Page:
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Buglife squished

If you’ve been following the story of small charity Buglife on this blog you will recall its legal challenge intended to prevent development on West Thurrock Marshes, a former industrial site now very rich in invertebrate biodiversity.

Buglife logo

After a long trek through the courts it seems as though the final act may now have been played out in this drama, as Buglife retires to lick its wounds following a comprehensive rejection of its arguments by the Court of Appeal. Continue reading

Buglife rides forth yet again

It really does seem to be like the butterfly that stamped. If you’ve been following the story of small charity Buglife on this blog you will recall its legal challenge intended to prevent development on West Thurrock Marshes, a former industrial site now very rich in invertebrate biodiversity.

Spider stamp © Buglife

Buglife made its own alternative stamps showing species threatened by the Royal Mail development

The original site developer, Royal Mail, has now pulled out and Buglife suggests that this is because “Buglife pressure forced Royal Mail to scrap its plans“. However the planning consent still stands, so some other body could still do the works and damage the site. So Buglife took the matter to court. Continue reading

The butterfly that stamped… Buglife sees off Royal Mail at West Thurrock?

The most ironic marketing gaffe ever, and then an apparent u-turn by Royal Mail: did plucky little conservation charity Buglife really pull off this campaign coup? For those who haven’t been keeping up, see this post – or here’s a summary: Royal Mail have been planning to build a depot on a marshland full of scarce invertebrates in West Thurrock, and invertebrate charity Buglife has been campaigning to stop them. But a High Court bid by the charity to have the development halted was rejected in February. Buglife have been considering whether or not to appeal.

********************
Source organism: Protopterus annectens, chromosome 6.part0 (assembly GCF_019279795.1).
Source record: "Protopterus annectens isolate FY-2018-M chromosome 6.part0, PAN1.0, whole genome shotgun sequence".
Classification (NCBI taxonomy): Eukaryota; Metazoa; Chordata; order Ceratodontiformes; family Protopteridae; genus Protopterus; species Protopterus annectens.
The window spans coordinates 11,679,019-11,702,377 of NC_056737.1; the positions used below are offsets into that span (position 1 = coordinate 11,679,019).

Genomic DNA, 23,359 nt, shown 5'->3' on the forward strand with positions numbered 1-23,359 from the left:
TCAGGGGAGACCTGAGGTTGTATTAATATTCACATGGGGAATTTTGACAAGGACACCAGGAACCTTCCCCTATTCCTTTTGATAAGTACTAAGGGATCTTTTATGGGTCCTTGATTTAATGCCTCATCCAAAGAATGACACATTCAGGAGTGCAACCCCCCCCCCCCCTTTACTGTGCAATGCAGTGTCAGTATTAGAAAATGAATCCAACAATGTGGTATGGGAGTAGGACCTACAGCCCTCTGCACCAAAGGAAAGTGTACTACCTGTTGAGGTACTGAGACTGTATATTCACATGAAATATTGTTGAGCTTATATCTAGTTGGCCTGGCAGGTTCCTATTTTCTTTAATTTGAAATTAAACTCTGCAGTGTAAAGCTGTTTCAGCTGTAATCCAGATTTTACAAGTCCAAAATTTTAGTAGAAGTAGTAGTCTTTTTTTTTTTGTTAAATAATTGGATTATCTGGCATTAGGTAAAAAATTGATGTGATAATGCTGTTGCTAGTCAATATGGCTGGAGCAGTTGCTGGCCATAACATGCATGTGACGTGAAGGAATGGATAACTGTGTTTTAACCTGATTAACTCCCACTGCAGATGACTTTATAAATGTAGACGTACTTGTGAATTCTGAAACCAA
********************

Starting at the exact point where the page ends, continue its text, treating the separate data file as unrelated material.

Spider stamp © Buglife

Buglife made their own alternative stamps showing species threatened by the Royal Mail development

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What is the purpose of wasps?

What use are wasps? A perennial question. “Why did God make wasps?” is even asked as a theological poser – usually as a rhetorical question that can’t be answered. It is a question that comes with its own implied criticism – after all, nobody would ask “what is the purpose of butterflies?” (zero Google results at time of writing, vs. 838 for “what is the purpose of wasps?”). The suggestion is that as wasps are no use to humans, their existence is puzzling. A rather human-centric view. It also goes without saying that there are far, far more mysterious creatures than wasps upon this earth – and they don’t all seem to benefit humans either.